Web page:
What does the lack of support for working mothers say about the value Americans place on women and children?

 

Random Thoughts/Observations On Government Shutdown

Partisans are playing the blame game–pointing fingers and accusing the “other guy” of being responsible for the government’s inability to function.

It seems fairly obvious to me that those in charge–those in power– are most culpable; with the GOP dominating all three branches of Government, trying to lay the blame at the doorstep of the emasculated Dems reminds me of the divorce lawyer who told the judge that her client’s wife was so annoying, she caused  him to beat her. (That’s a true story, by the way.)

A few scattered observations–

  • it is absolutely unconscionable to use children as bargaining chips and hostages. Republicans’ willingness to keep the “Dreamers” in limbo and hold out funding for children’s health in order to play political games is simply despicable. (It’s also stupid: 87% of Americans want DACA reinstated.)
  • Republicans (and a few Democrats) who were willing to ignore the ongoing anguish of 800,000 DACA children in order to fund government for another couple of weeks were either naive (GOP promises to “get to” DACA “soon” were transparent bullshit–especially since Trump’s uninformed demands change daily) or more concerned about perceived political optics than justice for children who depend upon them.
  • Indiana Senator Donnelly was one of those Democrats. Donnelly has been a constant disappointment: he was willing to defund Planned Parenthood (he evidently believes his religious beliefs deserve government support but mine don’t), and he was willing to screw over the Dreamers, presumably because he is (theoretically) a Democrat running for re-election in a red state. Perhaps I’m the one being naive, but I think voters–red or blue–are more likely to reward principled behavior than political pandering. That said, I will vote for Donnelly in November because–acute disappointment though he is–he will cast his first vote to eject Mitch McConnell (aka the most evil man in America) from leadership, and because the Republican Trumpers who want to oppose him are even worse–and in Indiana, a vote for a third-party candidate is a vote for the Republican. This will be a “lesser of two evils” choice.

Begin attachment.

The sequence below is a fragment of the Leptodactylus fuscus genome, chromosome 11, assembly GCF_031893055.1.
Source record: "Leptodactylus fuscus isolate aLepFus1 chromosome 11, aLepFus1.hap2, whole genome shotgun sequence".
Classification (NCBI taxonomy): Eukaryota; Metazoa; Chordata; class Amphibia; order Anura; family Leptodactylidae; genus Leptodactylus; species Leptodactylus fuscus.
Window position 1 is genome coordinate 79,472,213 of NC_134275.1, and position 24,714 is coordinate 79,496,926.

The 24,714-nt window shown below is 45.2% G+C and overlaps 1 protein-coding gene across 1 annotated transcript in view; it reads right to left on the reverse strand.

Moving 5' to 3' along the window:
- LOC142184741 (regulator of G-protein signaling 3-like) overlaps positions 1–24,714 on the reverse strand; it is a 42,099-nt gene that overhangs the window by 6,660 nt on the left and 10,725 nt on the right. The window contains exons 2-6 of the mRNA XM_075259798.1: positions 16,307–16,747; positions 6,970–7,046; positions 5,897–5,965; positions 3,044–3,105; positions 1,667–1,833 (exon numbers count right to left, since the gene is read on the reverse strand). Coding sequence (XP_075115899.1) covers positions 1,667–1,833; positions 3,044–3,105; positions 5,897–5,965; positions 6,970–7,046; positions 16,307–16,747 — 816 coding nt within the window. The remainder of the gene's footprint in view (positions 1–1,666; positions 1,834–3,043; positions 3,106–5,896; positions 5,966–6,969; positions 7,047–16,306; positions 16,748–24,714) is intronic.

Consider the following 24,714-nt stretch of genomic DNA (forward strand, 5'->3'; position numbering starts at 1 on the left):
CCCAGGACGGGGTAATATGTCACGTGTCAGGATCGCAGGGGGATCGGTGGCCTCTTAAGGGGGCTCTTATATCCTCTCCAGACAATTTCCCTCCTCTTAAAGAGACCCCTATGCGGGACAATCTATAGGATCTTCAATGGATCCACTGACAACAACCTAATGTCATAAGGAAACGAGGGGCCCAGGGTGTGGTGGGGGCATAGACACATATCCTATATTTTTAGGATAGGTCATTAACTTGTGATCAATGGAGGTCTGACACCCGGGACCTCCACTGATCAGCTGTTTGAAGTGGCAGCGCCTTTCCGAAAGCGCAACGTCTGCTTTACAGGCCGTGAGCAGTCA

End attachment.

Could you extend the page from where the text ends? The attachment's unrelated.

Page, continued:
• If there is a bright spot to the shutdown, it should mean that–at least while government isn’t open for business–the demolition crew that Trump has installed in lieu of competent administrators won’t be able to work on destroying their agencies.

And finally….If we needed any more evidence that the federal government is broken, and that Republicans are disinterested in fixing it, or for that matter, doing anything other than enrich their donors, I think this last year–culminating in this Keystone Kos episode–should provide it.

I know it’s morning, but excuse me while I go pour myself a stiff drink.